This banker sold 5 million pizzas and achieved unit-level profitability with InstaPizza
Launched in 2014 and working on a ‘thin-crust business model’, Gurugram-based pizza startup InstaPizza wants a bigger slice of the market as it takes on Pizza Hut, Domino’s, and multiple local brands.
The world's most popular fast food rose to popularity in late 18th Century Naples. Since then, pizza has made an indelible mark across the world. India is no exception and a range of brands – international and homegrown – now dish out pizza of all kinds.
But Ashwin Jain, 36, wasn’t happy with what was available in the market. His love for pizza was reason enough to team up with Sonali Saraogi Singh, 34, with one vision: adapting this international food to the Indian palate.
In August 2014, the duo launched Gurugram-based pizza startup InstaPizza, to offer “desi-fied, healthier, and cheaper options” to India.
“The brand's core philosophy is ‘India ka Pizza, India ki Values’. Everything about InstaPizza stems from a deep-rooted desire to embody India’s traditions, values, diversity, and uniqueness,” says Ashwin, Co-founder and Director of Insta Restaurants Pvt Ltd, which owns and runs InstaPizza.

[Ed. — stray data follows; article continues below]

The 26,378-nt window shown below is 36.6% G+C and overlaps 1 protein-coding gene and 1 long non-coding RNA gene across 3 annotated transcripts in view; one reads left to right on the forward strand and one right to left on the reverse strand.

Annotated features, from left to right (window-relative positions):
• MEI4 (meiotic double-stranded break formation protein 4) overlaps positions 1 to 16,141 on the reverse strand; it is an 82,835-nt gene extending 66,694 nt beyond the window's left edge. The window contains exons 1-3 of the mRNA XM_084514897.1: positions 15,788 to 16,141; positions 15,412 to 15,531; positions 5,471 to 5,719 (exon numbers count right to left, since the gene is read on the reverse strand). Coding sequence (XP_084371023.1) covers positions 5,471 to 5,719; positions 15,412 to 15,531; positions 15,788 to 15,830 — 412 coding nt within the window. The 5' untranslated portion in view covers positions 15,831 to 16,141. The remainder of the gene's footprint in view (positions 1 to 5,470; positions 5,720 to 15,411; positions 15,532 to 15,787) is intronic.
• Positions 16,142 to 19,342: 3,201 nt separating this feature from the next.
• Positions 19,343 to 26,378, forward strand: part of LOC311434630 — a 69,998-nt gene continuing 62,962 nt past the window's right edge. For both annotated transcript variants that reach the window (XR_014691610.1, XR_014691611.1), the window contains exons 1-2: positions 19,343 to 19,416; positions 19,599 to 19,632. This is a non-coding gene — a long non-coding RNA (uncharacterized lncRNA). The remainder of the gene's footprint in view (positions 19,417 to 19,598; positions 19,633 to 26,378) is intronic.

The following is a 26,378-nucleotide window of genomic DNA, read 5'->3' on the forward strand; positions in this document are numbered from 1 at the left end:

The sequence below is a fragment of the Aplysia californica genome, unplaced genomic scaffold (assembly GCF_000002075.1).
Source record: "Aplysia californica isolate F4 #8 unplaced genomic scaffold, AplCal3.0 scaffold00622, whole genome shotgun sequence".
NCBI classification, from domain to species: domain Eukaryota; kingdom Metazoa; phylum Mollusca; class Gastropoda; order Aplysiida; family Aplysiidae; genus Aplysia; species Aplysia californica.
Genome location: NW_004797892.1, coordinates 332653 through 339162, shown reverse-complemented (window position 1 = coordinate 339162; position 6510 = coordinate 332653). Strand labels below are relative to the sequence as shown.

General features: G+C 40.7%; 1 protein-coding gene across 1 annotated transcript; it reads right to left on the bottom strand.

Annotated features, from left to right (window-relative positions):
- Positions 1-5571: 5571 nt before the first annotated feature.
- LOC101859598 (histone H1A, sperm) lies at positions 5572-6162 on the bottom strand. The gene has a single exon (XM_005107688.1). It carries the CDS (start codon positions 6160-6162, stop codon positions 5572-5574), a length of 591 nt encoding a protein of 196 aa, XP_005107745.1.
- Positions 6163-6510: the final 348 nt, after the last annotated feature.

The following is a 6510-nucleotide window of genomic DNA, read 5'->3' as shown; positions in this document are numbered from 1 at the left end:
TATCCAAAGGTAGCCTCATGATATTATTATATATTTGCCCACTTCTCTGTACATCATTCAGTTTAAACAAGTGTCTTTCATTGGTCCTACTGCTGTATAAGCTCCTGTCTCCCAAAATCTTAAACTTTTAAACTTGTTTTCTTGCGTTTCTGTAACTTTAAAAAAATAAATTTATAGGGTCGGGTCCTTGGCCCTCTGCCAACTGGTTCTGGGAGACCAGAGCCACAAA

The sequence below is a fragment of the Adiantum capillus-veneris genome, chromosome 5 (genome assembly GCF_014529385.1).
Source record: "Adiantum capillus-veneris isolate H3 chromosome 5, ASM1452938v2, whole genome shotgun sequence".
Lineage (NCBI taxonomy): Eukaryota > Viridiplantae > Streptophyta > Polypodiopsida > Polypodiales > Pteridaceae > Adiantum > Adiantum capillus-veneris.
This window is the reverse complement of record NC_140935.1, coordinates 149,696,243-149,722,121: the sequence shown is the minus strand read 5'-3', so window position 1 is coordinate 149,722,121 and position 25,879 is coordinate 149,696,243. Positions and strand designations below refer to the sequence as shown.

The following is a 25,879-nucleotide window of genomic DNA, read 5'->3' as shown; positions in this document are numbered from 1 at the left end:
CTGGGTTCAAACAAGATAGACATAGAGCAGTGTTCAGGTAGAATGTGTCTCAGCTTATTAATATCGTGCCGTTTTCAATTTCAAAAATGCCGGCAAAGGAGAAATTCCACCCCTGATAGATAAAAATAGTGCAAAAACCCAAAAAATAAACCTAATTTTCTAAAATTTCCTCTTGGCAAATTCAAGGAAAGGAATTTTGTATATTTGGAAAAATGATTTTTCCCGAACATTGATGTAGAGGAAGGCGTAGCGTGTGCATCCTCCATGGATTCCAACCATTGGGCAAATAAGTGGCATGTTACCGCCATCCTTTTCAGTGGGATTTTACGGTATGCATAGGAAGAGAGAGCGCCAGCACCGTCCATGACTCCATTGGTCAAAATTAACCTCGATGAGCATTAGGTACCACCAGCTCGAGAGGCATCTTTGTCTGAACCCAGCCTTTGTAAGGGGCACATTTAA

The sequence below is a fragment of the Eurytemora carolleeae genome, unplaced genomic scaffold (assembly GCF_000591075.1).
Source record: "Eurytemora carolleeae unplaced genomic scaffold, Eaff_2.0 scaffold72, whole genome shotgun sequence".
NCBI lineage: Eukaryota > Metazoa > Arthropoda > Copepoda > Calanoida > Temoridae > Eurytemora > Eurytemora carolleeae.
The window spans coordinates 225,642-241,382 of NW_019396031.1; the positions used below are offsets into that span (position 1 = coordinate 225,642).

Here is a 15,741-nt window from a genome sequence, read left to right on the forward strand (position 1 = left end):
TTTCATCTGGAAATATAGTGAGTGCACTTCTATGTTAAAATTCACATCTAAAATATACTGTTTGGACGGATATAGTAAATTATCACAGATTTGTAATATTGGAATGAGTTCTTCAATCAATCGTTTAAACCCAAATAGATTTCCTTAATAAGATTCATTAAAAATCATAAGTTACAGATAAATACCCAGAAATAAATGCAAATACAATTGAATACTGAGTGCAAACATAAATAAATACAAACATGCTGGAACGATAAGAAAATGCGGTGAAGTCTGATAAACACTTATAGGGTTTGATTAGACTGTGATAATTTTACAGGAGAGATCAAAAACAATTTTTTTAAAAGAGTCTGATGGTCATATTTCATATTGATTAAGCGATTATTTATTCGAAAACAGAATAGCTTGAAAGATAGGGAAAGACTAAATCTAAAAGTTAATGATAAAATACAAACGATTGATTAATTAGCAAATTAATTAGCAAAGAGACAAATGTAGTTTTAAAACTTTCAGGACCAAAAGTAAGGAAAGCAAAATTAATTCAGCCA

“From the crusts, flavours, menu choices, and nomenclature to packaging and pricing, everything reflects the brand's local values and native culture.”
The startup claims to have 14 micro-kitchens across Delhi and Punjab, and a 160-member team. InstaPizza has delivered about five million pizzas so far, and plans to expand to an additional 25 locations this year.
The many offerings include New York Style Pepperoni Pizza, Monster Deep Dish, Thin Crust Specials, Chorizo Special, and a healthy Ragi Crust Pizza.
“InstaPizza is the only company to cover the entire crust spectrum,” Ashwin says.
Ashwin says a growing sense of pride in Indian brands coupled with the rapidly increasing penetration of organised food delivery and quick service restaurants (QSR) helped Instapizza scale as the “go-to homegrown pizza brand in India”.
Business at first bite
Ashwin grew up in India and the US. He returned to India in 1993, when economic liberalisation was unleashing the dormant power of the Indian growth story. After a decade, he went back to the US for further education, and followed it up with six years at Deutsche Bank, London.
The work was fun and challenging, he says, but didn’t fulfil his desire to strike out on his own.
“Pizza has been a part of my life since I was a very young child. When I returned to India, I noticed that there was no innovation in this wonderful food. It was local cuisine for all practical purposes, but all brands seemed westernised,” Ashwin says.